Monday, January 14, 2013

On Words

Today I decided to celebrate my freedom from homework by starting a new class.

It is something only a true word-nerd would do: before she is even formally graduated, begin watching a set of DVD lectures on the history of the English language.

The Great Courses ® is, in some ways, rather better than actual college coursework (and no, the company is not paying me to say this!) The advantages of in-home viewing, at your own pace and schedule, are self-evident, not to mention the hundreds of courses available, and the fact that they give you your money back if you decide halfway through that you don't like the teacher (something no college class, in my experience, has ever done!) In my case this set was a gift from my parents for my birthday several years ago, which, since I was in the middle of college, I neglected to commit to watching. Now there's nothing to keep me, and since this course doesn't have homework I decided there was no better way to launch my post-college career as a stay-at-home pilot's wife and writer.

I know I am not alone in my love for words. I'm not the only person who has lost a game of Speed Scrabble because she was paying more attention to making long, enjoyable words than to winning the game.You don't have to be an English major to like words; neither do you have to have read much Shakespeare (I am a Case In Point). But in case you have never stopped to consider the delight that words can give, join me in pondering the sheer, innate delectableness of words like... loquacious.

Say it! Let the syllables linger on your tongue before you let them loose on the listening air. Notice how your voice instinctively deepens on the first two letters, (it would be absurd to say them in a high or squeaky voice), how the "kway" seductively curls itself around the outward breath of emphasis (even more if you extend it a little) and how the word trails off in a half-whisper, half-hiss.

Or what about chortle? Can you say it five times fast without grinning?

Doesn't the sound of mesmerize carry with it that tantalizing vision of a thing desired, a misty vision of a word!

I also love words that look elegant on the page: words like melancholy and trousseau and mayonnaise.



I started a list of all the words I could use instead of "bad" or "good", and I was astonished by the shades of meaning that color the alternatives. Unnecessary is miles away from ludicrous in meaning, and yet how often do we use the dull, all-encompassing "bad" instead of either? It would be like painting all our rooms black, since black supposedly contains all shades of color. Think of the difference between something that is enchanting and something that is extraordinary, and then tell me if you can possibly bear to use "good"to describe them both.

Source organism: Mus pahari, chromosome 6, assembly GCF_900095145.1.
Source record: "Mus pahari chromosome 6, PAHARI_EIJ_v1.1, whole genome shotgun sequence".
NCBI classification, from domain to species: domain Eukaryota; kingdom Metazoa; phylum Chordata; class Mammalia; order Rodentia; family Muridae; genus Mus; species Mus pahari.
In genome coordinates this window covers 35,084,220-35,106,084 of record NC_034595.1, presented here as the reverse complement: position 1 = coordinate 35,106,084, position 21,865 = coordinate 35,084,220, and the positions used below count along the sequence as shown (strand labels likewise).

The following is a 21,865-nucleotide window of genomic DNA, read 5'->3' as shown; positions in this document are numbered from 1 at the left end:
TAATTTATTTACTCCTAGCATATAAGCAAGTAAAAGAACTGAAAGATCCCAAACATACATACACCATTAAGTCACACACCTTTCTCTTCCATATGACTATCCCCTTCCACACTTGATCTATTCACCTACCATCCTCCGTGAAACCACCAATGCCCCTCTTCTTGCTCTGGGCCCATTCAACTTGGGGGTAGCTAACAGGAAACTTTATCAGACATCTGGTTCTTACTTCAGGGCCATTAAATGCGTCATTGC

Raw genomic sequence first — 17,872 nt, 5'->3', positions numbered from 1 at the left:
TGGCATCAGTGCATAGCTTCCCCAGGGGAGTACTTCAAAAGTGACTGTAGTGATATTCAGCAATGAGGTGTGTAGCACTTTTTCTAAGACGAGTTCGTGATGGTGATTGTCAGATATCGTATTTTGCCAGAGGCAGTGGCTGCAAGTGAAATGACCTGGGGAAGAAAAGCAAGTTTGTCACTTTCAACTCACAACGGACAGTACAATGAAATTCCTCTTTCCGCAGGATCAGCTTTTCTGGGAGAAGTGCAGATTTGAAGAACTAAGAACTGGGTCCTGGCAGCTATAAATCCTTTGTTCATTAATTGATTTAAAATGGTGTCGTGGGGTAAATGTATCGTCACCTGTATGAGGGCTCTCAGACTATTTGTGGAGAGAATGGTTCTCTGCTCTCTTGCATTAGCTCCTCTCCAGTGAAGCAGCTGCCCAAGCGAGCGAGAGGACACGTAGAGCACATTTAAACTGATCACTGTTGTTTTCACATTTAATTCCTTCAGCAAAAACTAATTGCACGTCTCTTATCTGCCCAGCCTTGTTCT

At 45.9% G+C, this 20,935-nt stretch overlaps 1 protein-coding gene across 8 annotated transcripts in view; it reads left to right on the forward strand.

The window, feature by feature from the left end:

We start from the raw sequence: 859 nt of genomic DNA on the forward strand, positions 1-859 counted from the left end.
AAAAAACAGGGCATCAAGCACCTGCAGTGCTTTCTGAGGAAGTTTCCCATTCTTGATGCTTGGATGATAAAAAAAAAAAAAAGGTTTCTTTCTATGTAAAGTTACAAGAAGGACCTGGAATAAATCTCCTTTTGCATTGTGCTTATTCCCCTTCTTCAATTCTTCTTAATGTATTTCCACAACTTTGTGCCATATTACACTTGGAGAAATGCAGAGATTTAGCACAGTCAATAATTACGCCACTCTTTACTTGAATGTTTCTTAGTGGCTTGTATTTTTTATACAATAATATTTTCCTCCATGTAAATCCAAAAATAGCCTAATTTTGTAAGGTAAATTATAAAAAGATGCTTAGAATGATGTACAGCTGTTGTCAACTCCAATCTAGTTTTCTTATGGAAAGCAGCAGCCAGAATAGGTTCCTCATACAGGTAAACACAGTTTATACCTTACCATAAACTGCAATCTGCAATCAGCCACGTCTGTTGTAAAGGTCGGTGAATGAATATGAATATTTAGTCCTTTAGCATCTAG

Why, in modern communication, do we insist on abbreviation, on condensation, on making language as simple and dull as possible? When did we stop enjoying words? When did we cease to recognize the power and beauty of words? My friends and relations will tell you that I send text messages that are complete sentences, with proper punctuation, spelling, and grammar. This is not merely English major stuffiness. There is something within me that is drawn to the dignity of words, and to condense, abbreviate, and distort them purposefully to me would be like taking The Mona Lisa and drawing a mustache on it. (And yes, I know, people have digitally done that.)

So of course you can see why, for me, the history of the English language would be a fascinating topic, a grand epic where the characters are words instead of people, meeting and conflicting with each other, battling for pre-eminence. What words will win, to live on through the ages from parchment to pixels, and what words are doomed to die, fading from memory and writing? 

I suspect this is not the end of my soliloquy (another word that's fun to say!) on the subject, but, in the mean time, I invite you to consider words. I invite you to consider words as not simply a row of blank faces but as alive with expression and emotion and meaning. What is the power of words? And, to make it more personal, what is the power of your words– and what are you going to do with it?

2 comments:

  1. I love this. Are we *required* to follow text or Twitter rules and make everything as short and impersonal as possible? Well, I don't thing so. And I love learning outside of school better than I ever loved it inside. No grades! Just learning!

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